Ludovico GONZAGA was a poet in the sixteenth century. Caesar GONZAGA established the academy Degli'Invaghiti in 1565 and some of the family used their vast plundered wealth to found art galleries and museums of antiquity. They were fine people, the Whitneys of their day. Lucrezia, named after the Borgias' own impressive Comptesse, bared here sensitive soul in letters, and Louisa Maria married a couple of kings. Most impressive of all was GONZO GONZAGA, one of Italy's earliest operatic tenors, who claimed to have invented spaghetti when he fell hopelessly in love with a celebrated Jewish diva called Guiditta PASTA. It was in fact Marco Polo who had brought a sample of its characteristic effulgent gooeyness to Venice, from China, seven hundred years earlier, but GONZO claimed it as his own in a fit of amorous endorsement. His brilliant career was flawed when he discovered yodeling while touring in the mountainous region of Ticino between Italy and Switzerland. He insisted that opera's future lay in that direction. GONZO's yodeling Rigoleto finished his career and he died a tragic figure. He yodeled his last aria – the Hebrew's Chorus from Nabucco – single-handed. From the top of the Swan Mountain of Fiesole, over-looking Florence, he majestically yodeled himself to death. It was 3 o'clock on the morning of 15 May 1856 – but I digress.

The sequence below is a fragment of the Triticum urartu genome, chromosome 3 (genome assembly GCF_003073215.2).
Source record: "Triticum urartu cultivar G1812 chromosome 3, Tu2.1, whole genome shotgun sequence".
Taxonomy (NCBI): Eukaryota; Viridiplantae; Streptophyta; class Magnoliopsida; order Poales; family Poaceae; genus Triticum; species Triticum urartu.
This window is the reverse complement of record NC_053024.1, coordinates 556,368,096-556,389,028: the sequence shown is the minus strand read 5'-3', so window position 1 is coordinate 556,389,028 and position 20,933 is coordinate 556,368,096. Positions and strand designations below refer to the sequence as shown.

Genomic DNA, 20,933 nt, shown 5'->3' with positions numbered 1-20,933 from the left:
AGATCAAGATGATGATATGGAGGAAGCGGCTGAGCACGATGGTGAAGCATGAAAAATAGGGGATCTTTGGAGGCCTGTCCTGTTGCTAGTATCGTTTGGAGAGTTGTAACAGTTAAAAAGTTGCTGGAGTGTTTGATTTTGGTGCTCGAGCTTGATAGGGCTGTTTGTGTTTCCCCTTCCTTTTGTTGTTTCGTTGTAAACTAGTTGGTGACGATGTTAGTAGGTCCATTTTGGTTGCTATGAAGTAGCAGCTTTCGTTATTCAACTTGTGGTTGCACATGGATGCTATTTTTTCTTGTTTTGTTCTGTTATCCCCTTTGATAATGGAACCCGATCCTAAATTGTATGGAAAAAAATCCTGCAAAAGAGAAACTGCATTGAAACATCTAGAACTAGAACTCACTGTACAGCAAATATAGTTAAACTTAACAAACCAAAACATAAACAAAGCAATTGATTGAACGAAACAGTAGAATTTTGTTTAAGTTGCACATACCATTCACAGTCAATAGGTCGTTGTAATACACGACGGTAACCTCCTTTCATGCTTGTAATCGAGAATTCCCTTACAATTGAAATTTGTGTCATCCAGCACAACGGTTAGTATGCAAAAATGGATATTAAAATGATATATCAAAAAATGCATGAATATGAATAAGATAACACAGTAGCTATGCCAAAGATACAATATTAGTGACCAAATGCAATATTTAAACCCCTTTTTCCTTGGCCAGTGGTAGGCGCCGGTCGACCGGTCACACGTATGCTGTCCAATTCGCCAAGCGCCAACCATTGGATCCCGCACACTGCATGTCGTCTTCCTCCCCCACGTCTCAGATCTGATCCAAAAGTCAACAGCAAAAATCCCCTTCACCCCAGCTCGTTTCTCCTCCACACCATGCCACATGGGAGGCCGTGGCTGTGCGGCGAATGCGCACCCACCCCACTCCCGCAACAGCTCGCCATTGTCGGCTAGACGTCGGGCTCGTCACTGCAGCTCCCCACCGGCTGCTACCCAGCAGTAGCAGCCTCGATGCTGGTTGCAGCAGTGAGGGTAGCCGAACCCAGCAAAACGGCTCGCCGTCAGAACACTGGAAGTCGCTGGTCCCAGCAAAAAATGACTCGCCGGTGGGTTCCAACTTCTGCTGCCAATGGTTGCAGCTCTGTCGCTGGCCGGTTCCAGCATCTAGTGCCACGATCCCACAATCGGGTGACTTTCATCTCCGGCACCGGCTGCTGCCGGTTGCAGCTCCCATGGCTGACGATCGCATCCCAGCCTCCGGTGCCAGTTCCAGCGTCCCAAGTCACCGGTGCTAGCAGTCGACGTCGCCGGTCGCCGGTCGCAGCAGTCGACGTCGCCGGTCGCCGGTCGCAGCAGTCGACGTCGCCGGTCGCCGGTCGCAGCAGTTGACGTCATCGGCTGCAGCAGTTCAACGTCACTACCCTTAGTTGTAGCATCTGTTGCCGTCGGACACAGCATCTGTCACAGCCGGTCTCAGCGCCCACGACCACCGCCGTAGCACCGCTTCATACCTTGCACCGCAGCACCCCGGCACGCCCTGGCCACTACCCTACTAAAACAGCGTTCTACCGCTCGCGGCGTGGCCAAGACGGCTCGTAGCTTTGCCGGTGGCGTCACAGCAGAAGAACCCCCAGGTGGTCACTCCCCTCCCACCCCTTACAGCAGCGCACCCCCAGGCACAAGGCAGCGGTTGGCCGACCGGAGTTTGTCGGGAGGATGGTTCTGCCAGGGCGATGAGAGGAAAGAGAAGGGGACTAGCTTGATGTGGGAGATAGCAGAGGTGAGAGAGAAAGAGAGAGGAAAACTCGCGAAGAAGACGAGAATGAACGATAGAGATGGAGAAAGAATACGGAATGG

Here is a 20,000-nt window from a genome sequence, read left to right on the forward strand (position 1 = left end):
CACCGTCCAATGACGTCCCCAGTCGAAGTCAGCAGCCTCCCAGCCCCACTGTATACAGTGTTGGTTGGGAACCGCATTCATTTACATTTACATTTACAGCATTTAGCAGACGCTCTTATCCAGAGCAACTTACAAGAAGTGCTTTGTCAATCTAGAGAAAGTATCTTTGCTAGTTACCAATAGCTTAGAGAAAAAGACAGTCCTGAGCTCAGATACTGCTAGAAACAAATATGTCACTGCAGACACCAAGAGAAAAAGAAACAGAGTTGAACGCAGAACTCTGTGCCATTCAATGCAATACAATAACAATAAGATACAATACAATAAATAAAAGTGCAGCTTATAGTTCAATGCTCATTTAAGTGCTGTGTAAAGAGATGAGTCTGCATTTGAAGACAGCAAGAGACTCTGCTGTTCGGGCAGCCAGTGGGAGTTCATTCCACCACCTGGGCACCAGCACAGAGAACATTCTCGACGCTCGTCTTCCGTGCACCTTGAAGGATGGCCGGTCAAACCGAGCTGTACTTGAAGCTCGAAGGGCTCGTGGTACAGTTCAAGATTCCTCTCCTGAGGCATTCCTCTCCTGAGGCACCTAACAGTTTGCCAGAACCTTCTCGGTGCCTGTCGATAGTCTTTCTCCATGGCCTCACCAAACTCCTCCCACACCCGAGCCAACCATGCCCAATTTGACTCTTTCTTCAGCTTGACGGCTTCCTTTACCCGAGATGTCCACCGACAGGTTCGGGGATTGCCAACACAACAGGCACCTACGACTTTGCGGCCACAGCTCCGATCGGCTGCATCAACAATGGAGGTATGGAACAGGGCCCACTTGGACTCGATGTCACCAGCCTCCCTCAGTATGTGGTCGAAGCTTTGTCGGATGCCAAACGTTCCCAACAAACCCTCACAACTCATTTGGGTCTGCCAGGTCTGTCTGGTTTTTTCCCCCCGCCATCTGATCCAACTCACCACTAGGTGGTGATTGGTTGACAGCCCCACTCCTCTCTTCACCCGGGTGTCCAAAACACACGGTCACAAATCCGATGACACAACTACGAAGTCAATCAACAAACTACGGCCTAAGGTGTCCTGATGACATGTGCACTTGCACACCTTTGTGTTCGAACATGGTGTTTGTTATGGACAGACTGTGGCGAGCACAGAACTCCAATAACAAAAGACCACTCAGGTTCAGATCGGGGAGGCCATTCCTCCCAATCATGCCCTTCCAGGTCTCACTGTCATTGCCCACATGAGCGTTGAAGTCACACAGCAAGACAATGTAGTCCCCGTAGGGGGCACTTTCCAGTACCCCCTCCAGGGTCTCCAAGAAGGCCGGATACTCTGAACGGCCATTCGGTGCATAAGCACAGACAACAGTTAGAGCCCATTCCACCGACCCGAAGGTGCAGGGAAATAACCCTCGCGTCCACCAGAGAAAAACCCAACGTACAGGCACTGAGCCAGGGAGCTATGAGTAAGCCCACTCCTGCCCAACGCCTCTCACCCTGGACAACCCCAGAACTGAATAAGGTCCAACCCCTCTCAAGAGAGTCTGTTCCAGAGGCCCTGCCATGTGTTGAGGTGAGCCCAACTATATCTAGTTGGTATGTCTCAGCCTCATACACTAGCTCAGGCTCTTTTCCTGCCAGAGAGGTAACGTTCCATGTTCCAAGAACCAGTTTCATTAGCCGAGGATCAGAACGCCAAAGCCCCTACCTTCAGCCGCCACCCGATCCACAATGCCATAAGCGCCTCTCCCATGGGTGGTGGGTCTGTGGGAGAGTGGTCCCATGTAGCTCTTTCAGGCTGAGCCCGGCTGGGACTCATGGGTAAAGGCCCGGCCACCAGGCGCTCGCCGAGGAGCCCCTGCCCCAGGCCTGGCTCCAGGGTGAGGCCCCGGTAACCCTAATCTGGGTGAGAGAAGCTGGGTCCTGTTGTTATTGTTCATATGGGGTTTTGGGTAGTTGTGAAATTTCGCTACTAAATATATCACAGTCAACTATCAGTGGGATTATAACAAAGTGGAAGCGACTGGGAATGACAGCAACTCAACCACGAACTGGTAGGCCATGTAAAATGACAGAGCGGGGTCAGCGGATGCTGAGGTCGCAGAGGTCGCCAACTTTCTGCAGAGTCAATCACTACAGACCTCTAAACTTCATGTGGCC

I was referring specifically to 3 o'clock in the morning on 15 May 1936, when Guiseppe uttered the strange oath-like words, 'GONZO PURO', at my birth. Three hours later the Spanish Civil War broke out.

What I have told you is true and was probably the earliest manifestation of a Gonzotic event, years before its time. I went on from that very moment to fail miserably and forever in the watery eyes of those around me who viewed my act of willful excretion with utter disgust, as though I had committed the original sin. Mind you, I must say in all humility that it was a pretty damned original sin to commit in 1936 when Surrealism itself, in all its glory, was in full flood.